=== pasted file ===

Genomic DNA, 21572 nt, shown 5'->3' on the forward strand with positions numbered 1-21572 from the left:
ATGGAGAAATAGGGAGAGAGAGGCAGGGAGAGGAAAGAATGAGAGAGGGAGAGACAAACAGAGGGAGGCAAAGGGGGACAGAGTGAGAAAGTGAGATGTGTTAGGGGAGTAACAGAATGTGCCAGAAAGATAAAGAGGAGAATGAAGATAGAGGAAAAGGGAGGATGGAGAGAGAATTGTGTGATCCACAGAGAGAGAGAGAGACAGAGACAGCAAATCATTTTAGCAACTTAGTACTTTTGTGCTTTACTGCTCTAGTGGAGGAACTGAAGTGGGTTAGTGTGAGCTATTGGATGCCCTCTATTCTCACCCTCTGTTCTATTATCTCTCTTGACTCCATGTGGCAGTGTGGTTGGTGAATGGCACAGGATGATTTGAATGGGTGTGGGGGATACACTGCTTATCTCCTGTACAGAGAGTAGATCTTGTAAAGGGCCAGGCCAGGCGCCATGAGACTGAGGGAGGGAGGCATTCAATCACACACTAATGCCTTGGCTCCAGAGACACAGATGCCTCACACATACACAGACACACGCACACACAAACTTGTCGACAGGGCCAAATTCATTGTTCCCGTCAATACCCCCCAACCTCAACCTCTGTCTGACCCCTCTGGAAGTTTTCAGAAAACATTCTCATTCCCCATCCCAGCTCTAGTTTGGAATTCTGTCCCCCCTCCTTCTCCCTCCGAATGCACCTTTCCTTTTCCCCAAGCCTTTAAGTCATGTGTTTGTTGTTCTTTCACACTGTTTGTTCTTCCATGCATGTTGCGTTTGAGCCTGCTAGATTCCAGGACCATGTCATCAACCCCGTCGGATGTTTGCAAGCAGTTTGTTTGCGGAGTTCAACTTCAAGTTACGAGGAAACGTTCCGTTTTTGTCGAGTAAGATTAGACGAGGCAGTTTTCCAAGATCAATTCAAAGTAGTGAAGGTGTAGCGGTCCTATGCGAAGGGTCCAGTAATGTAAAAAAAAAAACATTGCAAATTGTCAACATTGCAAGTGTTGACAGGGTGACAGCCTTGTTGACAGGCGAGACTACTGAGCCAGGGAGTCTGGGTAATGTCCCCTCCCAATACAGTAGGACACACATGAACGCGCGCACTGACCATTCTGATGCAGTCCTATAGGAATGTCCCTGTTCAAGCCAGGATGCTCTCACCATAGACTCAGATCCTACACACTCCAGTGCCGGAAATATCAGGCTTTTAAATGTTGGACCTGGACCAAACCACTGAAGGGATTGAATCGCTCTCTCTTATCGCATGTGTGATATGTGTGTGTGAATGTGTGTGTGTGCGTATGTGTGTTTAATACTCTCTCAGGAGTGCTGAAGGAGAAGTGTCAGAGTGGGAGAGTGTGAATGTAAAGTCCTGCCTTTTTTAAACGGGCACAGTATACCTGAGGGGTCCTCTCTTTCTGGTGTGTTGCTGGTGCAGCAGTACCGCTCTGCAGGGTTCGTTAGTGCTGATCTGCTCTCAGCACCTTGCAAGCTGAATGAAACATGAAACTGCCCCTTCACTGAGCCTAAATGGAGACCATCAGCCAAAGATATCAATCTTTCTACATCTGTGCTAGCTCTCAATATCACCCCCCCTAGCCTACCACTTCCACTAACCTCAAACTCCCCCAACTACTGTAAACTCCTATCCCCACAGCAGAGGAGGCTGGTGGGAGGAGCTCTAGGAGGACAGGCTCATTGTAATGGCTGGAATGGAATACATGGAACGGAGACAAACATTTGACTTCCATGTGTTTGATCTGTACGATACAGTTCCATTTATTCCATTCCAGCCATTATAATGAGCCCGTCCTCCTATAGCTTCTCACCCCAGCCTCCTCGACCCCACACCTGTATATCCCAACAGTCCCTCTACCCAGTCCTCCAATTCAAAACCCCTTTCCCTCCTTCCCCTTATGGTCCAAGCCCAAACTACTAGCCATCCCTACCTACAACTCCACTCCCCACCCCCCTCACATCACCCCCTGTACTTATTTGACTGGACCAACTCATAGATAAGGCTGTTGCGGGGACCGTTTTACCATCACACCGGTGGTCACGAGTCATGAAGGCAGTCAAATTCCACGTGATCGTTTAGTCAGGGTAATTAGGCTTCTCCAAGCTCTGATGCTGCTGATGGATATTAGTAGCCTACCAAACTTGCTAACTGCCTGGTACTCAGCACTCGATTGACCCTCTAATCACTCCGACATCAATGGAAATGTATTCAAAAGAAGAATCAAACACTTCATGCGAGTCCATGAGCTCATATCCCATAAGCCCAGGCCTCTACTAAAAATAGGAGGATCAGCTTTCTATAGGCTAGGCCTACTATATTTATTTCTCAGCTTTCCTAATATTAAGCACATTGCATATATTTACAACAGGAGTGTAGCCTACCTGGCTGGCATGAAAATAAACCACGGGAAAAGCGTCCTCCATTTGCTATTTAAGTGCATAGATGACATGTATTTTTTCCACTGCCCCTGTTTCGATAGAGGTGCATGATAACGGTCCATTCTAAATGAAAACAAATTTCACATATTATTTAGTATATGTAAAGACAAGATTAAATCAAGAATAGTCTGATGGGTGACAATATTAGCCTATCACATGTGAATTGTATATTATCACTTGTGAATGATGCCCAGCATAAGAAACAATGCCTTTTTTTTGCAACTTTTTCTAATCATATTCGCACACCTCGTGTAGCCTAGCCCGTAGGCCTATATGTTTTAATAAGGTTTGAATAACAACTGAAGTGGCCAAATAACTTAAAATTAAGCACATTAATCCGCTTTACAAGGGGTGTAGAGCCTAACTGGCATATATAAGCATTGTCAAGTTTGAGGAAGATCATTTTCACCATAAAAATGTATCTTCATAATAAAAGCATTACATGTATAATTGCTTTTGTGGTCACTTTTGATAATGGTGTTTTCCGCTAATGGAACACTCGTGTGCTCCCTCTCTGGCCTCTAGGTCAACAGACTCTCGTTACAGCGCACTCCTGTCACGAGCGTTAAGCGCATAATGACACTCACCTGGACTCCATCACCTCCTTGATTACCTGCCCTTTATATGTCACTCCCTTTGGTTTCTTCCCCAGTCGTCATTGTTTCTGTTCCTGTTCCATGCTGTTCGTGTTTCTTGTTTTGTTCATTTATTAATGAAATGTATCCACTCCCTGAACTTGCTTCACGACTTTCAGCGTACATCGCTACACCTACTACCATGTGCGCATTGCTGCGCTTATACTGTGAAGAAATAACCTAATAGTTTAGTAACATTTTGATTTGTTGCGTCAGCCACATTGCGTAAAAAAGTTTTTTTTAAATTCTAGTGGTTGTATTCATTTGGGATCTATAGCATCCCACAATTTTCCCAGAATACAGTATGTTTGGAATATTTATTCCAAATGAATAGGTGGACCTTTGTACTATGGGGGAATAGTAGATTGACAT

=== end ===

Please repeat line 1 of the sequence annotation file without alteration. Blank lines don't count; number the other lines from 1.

Genomic DNA, 21572 nt, shown 5'->3' on the forward strand with positions numbered 1-21572 from the left: